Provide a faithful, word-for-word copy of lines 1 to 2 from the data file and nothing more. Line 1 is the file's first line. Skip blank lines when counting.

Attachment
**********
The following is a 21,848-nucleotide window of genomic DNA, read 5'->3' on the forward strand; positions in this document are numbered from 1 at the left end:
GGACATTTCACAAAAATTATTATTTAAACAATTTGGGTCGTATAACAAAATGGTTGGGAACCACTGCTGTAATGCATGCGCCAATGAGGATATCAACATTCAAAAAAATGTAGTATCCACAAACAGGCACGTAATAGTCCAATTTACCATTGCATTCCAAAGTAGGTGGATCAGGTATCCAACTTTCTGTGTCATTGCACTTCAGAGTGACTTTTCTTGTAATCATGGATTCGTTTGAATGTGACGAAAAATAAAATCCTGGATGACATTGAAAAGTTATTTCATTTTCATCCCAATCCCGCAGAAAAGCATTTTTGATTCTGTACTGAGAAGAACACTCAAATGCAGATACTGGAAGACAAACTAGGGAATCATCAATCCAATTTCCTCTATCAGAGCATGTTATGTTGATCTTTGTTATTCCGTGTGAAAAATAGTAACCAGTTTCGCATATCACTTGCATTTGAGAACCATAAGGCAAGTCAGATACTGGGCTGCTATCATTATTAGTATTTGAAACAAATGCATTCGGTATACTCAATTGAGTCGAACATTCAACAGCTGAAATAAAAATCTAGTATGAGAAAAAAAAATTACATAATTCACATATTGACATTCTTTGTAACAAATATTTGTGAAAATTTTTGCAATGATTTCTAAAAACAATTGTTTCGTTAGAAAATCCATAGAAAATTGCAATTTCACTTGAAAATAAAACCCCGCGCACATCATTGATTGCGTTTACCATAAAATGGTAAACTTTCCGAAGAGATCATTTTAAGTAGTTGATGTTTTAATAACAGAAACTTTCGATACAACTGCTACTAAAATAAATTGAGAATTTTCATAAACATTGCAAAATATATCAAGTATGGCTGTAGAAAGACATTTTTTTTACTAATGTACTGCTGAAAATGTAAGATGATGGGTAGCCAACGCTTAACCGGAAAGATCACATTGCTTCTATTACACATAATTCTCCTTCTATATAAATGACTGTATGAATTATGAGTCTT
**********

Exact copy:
The following is a 21,848-nucleotide window of genomic DNA, read 5'->3' on the forward strand; positions in this document are numbered from 1 at the left end:
GGACATTTCACAAAAATTATTATTTAAACAATTTGGGTCGTATAACAAAATGGTTGGGAACCACTGCTGTAATGCATGCGCCAATGAGGATATCAACATTCAAAAAAATGTAGTATCCACAAACAGGCACGTAATAGTCCAATTTACCATTGCATTCCAAAGTAGGTGGATCAGGTATCCAACTTTCTGTGTCATTGCACTTCAGAGTGACTTTTCTTGTAATCATGGATTCGTTTGAATGTGACGAAAAATAAAATCCTGGATGACATTGAAAAGTTATTTCATTTTCATCCCAATCCCGCAGAAAAGCATTTTTGATTCTGTACTGAGAAGAACACTCAAATGCAGATACTGGAAGACAAACTAGGGAATCATCAATCCAATTTCCTCTATCAGAGCATGTTATGTTGATCTTTGTTATTCCGTGTGAAAAATAGTAACCAGTTTCGCATATCACTTGCATTTGAGAACCATAAGGCAAGTCAGATACTGGGCTGCTATCATTATTAGTATTTGAAACAAATGCATTCGGTATACTCAATTGAGTCGAACATTCAACAGCTGAAATAAAAATCTAGTATGAGAAAAAAAAATTACATAATTCACATATTGACATTCTTTGTAACAAATATTTGTGAAAATTTTTGCAATGATTTCTAAAAACAATTGTTTCGTTAGAAAATCCATAGAAAATTGCAATTTCACTTGAAAATAAAACCCCGCGCACATCATTGATTGCGTTTACCATAAAATGGTAAACTTTCCGAAGAGATCATTTTAAGTAGTTGATGTTTTAATAACAGAAACTTTCGATACAACTGCTACTAAAATAAATTGAGAATTTTCATAAACATTGCAAAATATATCAAGTATGGCTGTAGAAAGACATTTTTTTTACTAATGTACTGCTGAAAATGTAAGATGATGGGTAGCCAACGCTTAACCGGAAAGATCACATTGCTTCTATTACACATAATTCTCCTTCTATATAAATGACTGTATGAATTATGAGTCTT